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A GARLAND FOR GIRLS.

"Well, one reason is I don't think it's right to act things out of the Bible just to show off and amuse folks."

"The idea of minding!" and Miss Ellery frowned, adding angrily, "We will pay you for it. I find people will do anything for money down here."

"We are poor and need it, and this is our best time to make it. I'd do most anything to earn a little, but not that;" and Ruth looked as proud as the young lady herself.

"Then we'll say no more if you are too elegant to do what we don't mind at all. I'll pay you for this stuff now, as I ordered it, and you need n't bring me any more. How much do I owe you?" asked the offended beauty, taking out her purse in a pet.

"Nothing. I'm glad to oblige the ladies if I can, for they have been very kind to me. Perhaps if you knew why I want to earn money, you'd understand me better. Grandpa can't last long, and I don't want the town to bury him. I'm working and saving so he can be buried decently, as he wants to be, not like a pauper."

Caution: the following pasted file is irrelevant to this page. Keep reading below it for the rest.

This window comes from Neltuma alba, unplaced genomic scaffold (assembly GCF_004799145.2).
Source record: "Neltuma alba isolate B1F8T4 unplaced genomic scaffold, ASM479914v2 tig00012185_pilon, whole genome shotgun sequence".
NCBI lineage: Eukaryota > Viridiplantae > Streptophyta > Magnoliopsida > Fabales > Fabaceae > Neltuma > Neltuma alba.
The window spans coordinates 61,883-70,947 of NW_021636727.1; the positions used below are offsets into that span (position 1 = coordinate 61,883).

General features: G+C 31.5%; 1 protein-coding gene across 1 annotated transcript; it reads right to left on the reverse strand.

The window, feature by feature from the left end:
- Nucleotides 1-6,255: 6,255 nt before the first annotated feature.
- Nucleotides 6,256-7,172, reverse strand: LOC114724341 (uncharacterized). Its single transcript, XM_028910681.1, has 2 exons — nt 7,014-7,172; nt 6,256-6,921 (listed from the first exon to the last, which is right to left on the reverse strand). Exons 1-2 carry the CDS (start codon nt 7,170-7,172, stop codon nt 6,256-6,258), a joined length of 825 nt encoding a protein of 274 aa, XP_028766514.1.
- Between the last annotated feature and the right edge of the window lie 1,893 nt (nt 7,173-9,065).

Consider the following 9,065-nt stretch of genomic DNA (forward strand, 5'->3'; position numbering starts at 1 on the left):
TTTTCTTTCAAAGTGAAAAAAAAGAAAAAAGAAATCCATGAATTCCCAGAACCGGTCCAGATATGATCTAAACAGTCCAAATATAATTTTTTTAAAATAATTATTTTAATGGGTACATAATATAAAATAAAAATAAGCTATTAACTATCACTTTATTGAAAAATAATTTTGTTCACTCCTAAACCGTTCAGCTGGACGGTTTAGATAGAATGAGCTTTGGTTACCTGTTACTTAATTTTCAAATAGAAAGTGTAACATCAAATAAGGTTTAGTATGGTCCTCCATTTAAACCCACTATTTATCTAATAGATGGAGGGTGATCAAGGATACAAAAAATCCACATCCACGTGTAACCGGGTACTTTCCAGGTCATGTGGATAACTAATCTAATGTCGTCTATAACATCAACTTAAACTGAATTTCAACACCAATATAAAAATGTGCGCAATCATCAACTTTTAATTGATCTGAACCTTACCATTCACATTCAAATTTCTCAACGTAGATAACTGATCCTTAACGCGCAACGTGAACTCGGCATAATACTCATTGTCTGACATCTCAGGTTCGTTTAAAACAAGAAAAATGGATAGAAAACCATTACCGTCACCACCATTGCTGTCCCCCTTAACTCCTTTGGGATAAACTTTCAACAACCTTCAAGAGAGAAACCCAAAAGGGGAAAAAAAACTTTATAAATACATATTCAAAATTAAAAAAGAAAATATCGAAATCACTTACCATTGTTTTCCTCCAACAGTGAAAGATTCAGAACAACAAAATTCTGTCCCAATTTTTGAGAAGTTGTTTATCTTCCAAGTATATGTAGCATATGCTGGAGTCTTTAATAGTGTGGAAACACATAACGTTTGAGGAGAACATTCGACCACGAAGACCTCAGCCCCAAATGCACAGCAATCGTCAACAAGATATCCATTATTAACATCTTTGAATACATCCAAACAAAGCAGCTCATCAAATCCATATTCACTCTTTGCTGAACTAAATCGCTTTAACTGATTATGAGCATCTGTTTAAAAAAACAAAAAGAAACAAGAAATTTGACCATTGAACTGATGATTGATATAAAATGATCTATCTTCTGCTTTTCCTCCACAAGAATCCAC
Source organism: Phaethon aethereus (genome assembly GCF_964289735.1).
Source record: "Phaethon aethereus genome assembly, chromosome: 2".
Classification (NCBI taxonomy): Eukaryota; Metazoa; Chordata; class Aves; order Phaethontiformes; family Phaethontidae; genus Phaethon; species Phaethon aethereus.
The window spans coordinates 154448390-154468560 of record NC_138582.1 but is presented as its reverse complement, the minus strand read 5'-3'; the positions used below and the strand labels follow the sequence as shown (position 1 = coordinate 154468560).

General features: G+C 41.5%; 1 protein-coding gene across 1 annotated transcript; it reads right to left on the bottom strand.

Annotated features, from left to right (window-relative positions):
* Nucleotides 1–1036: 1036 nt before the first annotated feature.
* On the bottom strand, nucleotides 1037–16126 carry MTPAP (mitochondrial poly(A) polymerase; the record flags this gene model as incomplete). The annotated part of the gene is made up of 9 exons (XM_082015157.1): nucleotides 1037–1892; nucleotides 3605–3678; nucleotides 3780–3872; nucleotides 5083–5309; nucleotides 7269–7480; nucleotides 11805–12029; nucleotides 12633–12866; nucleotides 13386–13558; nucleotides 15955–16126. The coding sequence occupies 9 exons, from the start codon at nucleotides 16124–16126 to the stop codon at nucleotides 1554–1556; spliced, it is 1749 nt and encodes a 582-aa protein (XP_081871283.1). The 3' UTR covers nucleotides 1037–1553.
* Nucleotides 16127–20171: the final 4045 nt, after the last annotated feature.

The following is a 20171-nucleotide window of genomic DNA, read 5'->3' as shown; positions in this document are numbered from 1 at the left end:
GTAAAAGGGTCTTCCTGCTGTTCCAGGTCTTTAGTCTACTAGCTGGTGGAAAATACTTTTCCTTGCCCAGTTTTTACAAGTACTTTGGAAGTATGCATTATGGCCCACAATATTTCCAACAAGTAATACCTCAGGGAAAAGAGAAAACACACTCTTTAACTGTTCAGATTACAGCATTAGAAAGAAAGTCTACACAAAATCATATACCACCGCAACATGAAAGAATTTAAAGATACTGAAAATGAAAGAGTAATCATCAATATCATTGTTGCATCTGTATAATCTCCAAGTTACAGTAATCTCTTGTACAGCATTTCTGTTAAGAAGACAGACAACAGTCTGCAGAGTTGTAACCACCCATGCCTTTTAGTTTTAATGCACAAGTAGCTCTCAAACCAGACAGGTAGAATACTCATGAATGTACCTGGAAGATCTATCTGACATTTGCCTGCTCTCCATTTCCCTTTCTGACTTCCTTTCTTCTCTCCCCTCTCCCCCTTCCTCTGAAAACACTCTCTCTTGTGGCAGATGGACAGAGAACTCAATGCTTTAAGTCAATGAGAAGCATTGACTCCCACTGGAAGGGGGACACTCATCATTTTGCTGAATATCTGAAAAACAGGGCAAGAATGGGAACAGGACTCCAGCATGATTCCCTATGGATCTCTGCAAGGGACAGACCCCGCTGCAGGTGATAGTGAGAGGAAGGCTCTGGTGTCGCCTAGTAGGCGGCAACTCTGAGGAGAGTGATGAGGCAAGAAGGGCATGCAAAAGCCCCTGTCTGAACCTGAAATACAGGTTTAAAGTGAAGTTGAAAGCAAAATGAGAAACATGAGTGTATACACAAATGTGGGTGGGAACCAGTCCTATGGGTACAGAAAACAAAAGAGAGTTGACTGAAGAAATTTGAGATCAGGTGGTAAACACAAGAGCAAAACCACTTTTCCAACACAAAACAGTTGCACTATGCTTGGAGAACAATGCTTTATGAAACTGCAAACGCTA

There was something in Ruth's face and voice as she said this, standing there shabby, tired, and heavy-laden, yet honest, dutiful and patient for love's sake, that touched the hearts of those who looked and listened; but she left no time for any answer, for with the last word she went on quickly, as if to hide the tears that dimmed her clear eyes and the quiver of her lips.

"Floss, how could you!" cried Miss Ray, and ran